Saturday, November 1, 2008

The Need for an American Economic Strategy

The lead article in this week’s Business Week (November 10, 2008) is by Michael Porter, the Bishop William Lawrence University Professor at the Harvard Business School. Porter is calling for the next President to formulate an economic strategy for the United States.

Formulating and promoting such a strategy will help the country in two ways. First, it will start to provide some leadership to the country in economic affairs…leadership that has been sorely missing in recent years. Second, it will provide a framework that “embodies clear priorities” and will lay out an understanding of the strengths that the United States needs to preserve and the weaknesses that threaten the prosperity of the United States the most. Porter strongly argues that the “United States lacks a coherent strategy for addressing its own challenges.”

I could not agree more that the new President needs to provide strong leadership in establishing the goals and objectives to be strived for in the area of economic strategy and needs to direct everything that he does to reflect the effort to attain these goals and objectives. In my experience running companies or leading organizations I felt it was my responsibility as the leader of the organization to make clear what we were striving for and then back up this vision with my performance: that is by being consistent with this vision in all my actions and in all my statements.

Let me now highlight what I think are the most important things in Porter’s list of what should be included in the economic strategy. I can’t argue with the general thrust of what Porter says, but, of course, I have my own priorities. I will discuss three specific areas: education, innovation and entrepreneurship, and global integration.

This country was founded upon the spread of information and the role that education plays in this spread. To me, the modern world really started when moveable type was invented because this allowed for the printing of books and pamphlets and newspapers and all sorts of other things. With this invention, information spread and people got to read things they had never seen before and compare ideas in a way they never had a chance to do before. With this new knowledge they could debate different theories, see and compare different data sets, and argue and debate and dialogue. The result was the Reformation, the Counter-Reformation, the Enlightenment, Modernity, and even Post-Modernity along with many other less well known movements.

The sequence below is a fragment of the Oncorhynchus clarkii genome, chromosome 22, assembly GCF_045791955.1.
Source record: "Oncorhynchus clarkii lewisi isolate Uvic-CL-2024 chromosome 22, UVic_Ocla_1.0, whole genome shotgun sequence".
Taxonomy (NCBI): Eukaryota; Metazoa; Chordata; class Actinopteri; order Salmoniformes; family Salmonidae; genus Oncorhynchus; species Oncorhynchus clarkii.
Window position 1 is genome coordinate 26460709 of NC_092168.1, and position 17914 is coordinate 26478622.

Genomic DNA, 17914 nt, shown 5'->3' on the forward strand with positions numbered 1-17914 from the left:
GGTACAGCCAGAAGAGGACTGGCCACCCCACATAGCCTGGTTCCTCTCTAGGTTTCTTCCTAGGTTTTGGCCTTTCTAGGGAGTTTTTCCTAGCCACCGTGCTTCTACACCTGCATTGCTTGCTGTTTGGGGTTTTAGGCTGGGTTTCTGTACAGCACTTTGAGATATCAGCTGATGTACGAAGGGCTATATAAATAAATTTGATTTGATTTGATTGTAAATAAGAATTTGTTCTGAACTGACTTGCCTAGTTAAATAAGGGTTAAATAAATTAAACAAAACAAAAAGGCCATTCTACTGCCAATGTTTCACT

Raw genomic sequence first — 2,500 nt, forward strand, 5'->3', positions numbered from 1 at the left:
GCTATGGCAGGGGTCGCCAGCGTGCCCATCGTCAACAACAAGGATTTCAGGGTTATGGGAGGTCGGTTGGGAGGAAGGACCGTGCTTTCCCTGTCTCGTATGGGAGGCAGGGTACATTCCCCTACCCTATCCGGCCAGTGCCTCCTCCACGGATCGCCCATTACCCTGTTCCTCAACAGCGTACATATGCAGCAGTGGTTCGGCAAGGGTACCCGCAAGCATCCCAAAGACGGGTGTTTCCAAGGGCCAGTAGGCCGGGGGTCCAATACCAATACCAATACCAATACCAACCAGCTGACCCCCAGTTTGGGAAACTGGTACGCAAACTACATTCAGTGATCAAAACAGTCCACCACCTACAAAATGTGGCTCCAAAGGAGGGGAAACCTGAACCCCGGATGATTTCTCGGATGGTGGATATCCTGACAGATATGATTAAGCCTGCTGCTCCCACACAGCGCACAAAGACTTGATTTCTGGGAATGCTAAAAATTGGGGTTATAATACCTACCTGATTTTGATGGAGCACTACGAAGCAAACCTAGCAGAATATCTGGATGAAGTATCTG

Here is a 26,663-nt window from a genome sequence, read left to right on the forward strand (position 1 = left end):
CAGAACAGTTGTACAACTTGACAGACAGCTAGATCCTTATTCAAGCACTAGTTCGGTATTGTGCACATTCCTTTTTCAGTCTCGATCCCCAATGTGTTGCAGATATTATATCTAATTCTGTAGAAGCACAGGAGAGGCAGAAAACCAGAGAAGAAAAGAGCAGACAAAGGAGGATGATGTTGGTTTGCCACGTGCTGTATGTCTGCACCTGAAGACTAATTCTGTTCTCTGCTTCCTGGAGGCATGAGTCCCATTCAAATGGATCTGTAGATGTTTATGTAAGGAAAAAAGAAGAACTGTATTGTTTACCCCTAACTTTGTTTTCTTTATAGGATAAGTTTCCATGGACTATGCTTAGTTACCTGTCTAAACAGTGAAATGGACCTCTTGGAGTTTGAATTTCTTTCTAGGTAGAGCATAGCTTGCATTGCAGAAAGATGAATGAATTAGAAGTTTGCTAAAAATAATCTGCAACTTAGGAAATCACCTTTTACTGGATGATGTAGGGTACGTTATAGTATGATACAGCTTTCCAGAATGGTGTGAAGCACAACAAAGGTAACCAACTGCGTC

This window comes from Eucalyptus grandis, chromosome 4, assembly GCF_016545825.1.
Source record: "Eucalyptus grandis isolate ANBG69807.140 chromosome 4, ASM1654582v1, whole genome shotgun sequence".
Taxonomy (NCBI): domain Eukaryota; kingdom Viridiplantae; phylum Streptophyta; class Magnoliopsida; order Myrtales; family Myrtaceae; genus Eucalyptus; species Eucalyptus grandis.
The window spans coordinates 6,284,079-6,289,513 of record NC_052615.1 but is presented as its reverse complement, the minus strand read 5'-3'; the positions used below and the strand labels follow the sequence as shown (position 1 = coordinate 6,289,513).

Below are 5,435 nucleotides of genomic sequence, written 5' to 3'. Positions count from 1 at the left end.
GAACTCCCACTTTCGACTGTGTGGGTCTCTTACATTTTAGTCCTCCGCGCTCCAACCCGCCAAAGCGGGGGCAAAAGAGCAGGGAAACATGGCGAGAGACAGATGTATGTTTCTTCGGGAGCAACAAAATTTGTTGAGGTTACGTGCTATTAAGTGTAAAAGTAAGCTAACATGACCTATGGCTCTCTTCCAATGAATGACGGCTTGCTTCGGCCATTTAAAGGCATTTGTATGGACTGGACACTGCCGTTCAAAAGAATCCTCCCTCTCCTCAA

The founding of America was also a result of this spread of information and early on it was argued that a democracy such as this should have an educated people so that they could be aware of the issues being faced by the country and could intelligently elect their leaders. Being able to read was also considered to be very important in establishing the type of moral climate that would support a democratically elected government. Being able to read meant that citizens could read the Bible for themselves and interpret it for themselves…something that was not always allowed in the Old World. Schools…and colleges were important…education was stressed. And so major institutions of higher learning were established…Harvard, Yale, Columbia, Princeton, the University of Pennsylvania, and William and Mary, to name a few.

Americans found out later that having schools and colleges contributed to the expansion of knowledge and the expansion of knowledge was good for innovation and the expansion of trade. Technical schools and colleges evolved. And, this allowed for information to continue to spread and for new ideas to circulate and for new things to be tried…and the country grew and prospered.

The American success story hinges to a great deal on the creation, evolution, and enhancement of higher education in the United States. But, Porter writes, “America now ranks 12th in tertiary (college or higher) educational attainment for 25- to 34-year-olds. We have made no progress in this vital area over the past 30 years, unlike almost every other country.”